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Posts tagged "steal like an artist"

Feb 22, 2014

If I remember correctly, my editor and I were on the phone talking about format ideas and trim sizes for Steal Like An Artist, and the problem was that my slides for the original talk were landscape format but books are usually portrait format. So I think Bruce suggested meeting in the middle and making it square.

So I went hunting for square books, and it turned out that James Kochalka’s The Cute Manifesto, one of my favorite little square books, is in the exact trim size we were talking about using, 6x6. So I drew up a cover, printed it out, and wrapped it around my copy to make a dummy book:

dummy book

I took that up to Workman and left it with them, and the story goes that they mocked up a bunch of other covers and laid them all out, but the late Peter Workman pointed to my dummy book and said, “That one.” (I regret so much that we never got to meet.)

It’s very, very rare that an author gets to do the covers for his books, but much to the credit of the Workman design team, they’ve let me in on every part of the process. I think part of what made that cover work is that it’s too stupidly simple—I’m not sure any real book cover designer would dare suggest something so simple.

Anyways, when it came time for Show Your Work!, I really conceived of both books as a kind of “Robin Hood” box set — you steal, and then you share — so it made sense to make them the same trim size. (We’ll see about the box set…)

Jan 14, 2014
When I’m reading, I’m looking for something to steal. Readers ask me all the time the traditional question ‘Where do you get your ideas from?” I reply: ‘We are all having ideas all the time. But I’m on the lookout for them. You’re not.’

Dec 07, 2013

Nov 28, 2013
‘The true artist,’ Wilde wrote, ‘is known by what he annexes, and he annexes everything.’ One of the most naturally gifted intellects of the 19th century, Wilde nevertheless had the modesty to know that without a commitment to literature his genius would always be an adolescent. If Melville depended upon the Western epics to augment his adventure and provide the language-stimulus for his own literature, Wilde, like Emily Dickinson, seems to have needed no adventure at all, only reading. Many novice old-timers get ensnared in that fallacy, confusing their having had a full life with their ability to write a fully functional novel, while whippersnappers of every ilk spend a summer in the Orient because they believe that being in an interesting place will make them interesting people. Think of all those dippy authors’ bios which proudly declare that X has held dozens of jobs, from the esoteric (circus clown and train conductor) to the painfully quotidian (bartender and construction worker), as if having worked at peculiar and menial labor — or, worse, as if simply living in Brooklyn — ipso facto deems him a skilled writer. It does not.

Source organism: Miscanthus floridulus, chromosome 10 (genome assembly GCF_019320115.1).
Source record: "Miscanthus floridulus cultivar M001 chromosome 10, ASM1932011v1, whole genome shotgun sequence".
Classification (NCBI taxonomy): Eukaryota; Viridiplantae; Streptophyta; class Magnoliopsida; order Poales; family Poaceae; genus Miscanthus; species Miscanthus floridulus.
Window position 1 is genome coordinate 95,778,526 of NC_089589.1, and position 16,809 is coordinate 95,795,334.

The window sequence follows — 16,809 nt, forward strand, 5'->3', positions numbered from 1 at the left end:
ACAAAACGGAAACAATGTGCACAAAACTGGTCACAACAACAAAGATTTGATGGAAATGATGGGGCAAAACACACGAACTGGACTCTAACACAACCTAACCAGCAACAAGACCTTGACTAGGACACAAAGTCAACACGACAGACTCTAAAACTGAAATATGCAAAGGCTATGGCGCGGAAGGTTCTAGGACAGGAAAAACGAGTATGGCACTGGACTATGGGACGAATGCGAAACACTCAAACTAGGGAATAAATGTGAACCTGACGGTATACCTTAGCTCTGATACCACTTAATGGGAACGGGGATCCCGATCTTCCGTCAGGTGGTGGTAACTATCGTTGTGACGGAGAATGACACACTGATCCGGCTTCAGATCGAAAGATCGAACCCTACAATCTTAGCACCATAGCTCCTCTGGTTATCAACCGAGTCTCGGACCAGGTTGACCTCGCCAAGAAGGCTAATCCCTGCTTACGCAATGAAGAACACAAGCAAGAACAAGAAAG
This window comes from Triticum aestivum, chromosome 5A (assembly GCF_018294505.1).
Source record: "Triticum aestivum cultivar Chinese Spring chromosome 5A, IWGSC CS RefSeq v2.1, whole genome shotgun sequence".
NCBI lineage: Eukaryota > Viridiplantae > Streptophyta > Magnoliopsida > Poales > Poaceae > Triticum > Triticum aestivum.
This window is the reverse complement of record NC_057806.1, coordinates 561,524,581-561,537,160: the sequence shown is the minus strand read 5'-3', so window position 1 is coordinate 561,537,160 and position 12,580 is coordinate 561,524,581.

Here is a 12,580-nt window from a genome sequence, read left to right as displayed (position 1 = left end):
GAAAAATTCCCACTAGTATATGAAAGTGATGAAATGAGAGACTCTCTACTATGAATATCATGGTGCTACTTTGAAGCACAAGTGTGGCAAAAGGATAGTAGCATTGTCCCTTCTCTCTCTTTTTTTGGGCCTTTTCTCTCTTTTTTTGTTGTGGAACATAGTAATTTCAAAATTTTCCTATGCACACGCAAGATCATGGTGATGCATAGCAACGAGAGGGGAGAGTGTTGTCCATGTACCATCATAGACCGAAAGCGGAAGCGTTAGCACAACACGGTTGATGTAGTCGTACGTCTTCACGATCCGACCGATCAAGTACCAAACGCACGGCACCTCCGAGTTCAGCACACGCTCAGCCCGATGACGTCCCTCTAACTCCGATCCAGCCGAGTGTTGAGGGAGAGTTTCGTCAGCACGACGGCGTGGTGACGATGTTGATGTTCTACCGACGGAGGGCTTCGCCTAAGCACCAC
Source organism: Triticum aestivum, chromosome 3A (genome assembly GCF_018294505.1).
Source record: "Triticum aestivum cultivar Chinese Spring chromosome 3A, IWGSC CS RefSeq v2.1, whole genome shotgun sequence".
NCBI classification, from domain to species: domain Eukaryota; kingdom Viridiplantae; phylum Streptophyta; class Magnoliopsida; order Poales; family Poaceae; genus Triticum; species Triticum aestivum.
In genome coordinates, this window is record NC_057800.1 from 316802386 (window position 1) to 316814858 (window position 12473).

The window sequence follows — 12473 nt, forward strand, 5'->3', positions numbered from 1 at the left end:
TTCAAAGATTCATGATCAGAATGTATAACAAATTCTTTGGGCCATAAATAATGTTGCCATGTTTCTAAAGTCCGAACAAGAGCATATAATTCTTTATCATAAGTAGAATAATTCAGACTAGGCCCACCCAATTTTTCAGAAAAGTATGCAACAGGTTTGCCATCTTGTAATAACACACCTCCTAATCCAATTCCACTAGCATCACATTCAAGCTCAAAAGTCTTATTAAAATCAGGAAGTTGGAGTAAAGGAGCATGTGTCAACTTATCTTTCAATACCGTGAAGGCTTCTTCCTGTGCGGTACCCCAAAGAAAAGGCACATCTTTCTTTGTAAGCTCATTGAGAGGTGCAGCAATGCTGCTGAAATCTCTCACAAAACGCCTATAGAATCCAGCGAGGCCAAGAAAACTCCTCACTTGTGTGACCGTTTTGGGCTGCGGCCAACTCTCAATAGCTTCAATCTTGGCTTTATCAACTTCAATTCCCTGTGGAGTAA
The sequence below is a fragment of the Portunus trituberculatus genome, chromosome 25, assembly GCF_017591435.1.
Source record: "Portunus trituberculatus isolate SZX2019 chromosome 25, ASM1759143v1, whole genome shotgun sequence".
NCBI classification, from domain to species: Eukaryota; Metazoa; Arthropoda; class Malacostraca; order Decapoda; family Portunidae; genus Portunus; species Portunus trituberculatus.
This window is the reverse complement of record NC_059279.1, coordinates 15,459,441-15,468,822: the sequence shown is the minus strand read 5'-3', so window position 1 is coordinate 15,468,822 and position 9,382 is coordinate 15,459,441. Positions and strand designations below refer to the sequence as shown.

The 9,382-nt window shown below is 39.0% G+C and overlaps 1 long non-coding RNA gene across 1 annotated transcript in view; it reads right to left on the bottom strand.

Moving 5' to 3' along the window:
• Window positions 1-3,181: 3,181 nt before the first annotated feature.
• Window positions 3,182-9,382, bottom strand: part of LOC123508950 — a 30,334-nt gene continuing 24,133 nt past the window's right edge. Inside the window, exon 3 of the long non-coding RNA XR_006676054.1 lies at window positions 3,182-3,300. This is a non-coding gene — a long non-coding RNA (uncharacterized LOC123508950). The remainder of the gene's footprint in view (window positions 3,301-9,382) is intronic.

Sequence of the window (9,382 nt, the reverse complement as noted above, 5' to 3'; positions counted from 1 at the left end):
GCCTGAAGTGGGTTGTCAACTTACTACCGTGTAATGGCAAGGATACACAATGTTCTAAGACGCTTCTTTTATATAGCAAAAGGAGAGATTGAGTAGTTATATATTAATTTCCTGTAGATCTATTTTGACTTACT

— William Giraldi, “The Writer As Reader” (via)

Nov 04, 2013


Steal Like an Artist by Austin Kleon is a small 150 page book of illustrated manifestos.

Sometimes it’s scribbles, or brainstormed charts. It’s a cool thing to have at your table when you need a kick of creativity. 

I keep thinking for the next book I should just send advance copies to good photographers and let them post pictures of their favorite pages…my Pinterest board is full of photos better than anything I could take.

(Source: )

Oct 21, 2013

How Wes Anderson transforms stolen shots

An excellent point from Matt Zoller Seitz’s videos on Wes Anderson: often, when he’s stealing a shot from one of his favorite directors, he’ll flip or reverse the shot, so it’s a little harder to recognize. Reminds me of this quote:

Steal! to be sure they may; and, egad, serve your best thoughts as gypsies do stolen children,—disfigure them to make ’em pass for their own.

Bill Murray has talked about this, too.

Filed under: steal like an artist

Sep 15, 2013
That’s my book, bitch!

That’s my book, bitch!

Sep 02, 2013
I had studied Hemingway so closely and learned a lot, but I didn’t agree with his attitude about life, about himself. He took everything so seriously. Your style comes out of your attitude — what kind of a person you are, your personality, how you see things. Are you optimistic? Are you funny? Are you grim? What? This is all out of your attitude. And once I learned that then I had to find other writers to study and imitate.
Elmore Leonard on getting out from under the influence of Hemingway

Sep 01, 2013
Everybody’s taking from the best and adding a part of themselves to it, but it’s a question of the flair with which you do it – the audacity with which you steal and what you make out of the component parts…

Aug 17, 2013
Have more than one idea on the go at any one time. If it’s a choice between writing a book and doing nothing I will always choose the latter. It’s only if I have an idea for two books that I choose one rather than the other. I always have to feel that I’m bunking off from something.
Geoff Dyer is down with productive procrastination, something I wrote about in Steal Like An Artist
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